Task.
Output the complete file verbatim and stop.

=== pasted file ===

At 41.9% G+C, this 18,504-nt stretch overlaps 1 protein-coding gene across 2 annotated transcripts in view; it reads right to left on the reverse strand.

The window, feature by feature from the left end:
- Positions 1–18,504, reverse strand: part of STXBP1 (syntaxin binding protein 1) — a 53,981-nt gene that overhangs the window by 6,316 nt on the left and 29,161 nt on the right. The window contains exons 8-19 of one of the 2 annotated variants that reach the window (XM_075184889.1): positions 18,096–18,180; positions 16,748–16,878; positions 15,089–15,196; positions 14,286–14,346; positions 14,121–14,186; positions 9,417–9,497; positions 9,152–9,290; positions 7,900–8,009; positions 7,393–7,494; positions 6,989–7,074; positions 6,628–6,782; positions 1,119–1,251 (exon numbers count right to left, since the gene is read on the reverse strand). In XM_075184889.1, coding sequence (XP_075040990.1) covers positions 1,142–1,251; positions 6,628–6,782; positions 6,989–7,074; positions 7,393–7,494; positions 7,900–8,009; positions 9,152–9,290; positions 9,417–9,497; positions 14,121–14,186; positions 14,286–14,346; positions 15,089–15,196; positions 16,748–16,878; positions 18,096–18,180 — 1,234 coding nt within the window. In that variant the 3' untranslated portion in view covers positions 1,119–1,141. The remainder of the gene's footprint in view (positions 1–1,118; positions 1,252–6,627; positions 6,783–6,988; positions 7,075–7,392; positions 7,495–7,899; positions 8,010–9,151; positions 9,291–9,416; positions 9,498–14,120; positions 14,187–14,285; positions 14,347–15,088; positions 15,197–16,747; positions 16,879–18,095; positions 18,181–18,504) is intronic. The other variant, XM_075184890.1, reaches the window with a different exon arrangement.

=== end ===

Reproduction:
At 41.9% G+C, this 18,504-nt stretch overlaps 1 protein-coding gene across 2 annotated transcripts in view; it reads right to left on the reverse strand.

The window, feature by feature from the left end:
- Positions 1–18,504, reverse strand: part of STXBP1 (syntaxin binding protein 1) — a 53,981-nt gene that overhangs the window by 6,316 nt on the left and 29,161 nt on the right. The window contains exons 8-19 of one of the 2 annotated variants that reach the window (XM_075184889.1): positions 18,096–18,180; positions 16,748–16,878; positions 15,089–15,196; positions 14,286–14,346; positions 14,121–14,186; positions 9,417–9,497; positions 9,152–9,290; positions 7,900–8,009; positions 7,393–7,494; positions 6,989–7,074; positions 6,628–6,782; positions 1,119–1,251 (exon numbers count right to left, since the gene is read on the reverse strand). In XM_075184889.1, coding sequence (XP_075040990.1) covers positions 1,142–1,251; positions 6,628–6,782; positions 6,989–7,074; positions 7,393–7,494; positions 7,900–8,009; positions 9,152–9,290; positions 9,417–9,497; positions 14,121–14,186; positions 14,286–14,346; positions 15,089–15,196; positions 16,748–16,878; positions 18,096–18,180 — 1,234 coding nt within the window. In that variant the 3' untranslated portion in view covers positions 1,119–1,141. The remainder of the gene's footprint in view (positions 1–1,118; positions 1,252–6,627; positions 6,783–6,988; positions 7,075–7,392; positions 7,495–7,899; positions 8,010–9,151; positions 9,291–9,416; positions 9,498–14,120; positions 14,187–14,285; positions 14,347–15,088; positions 15,197–16,747; positions 16,879–18,095; positions 18,181–18,504) is intronic. The other variant, XM_075184890.1, reaches the window with a different exon arrangement.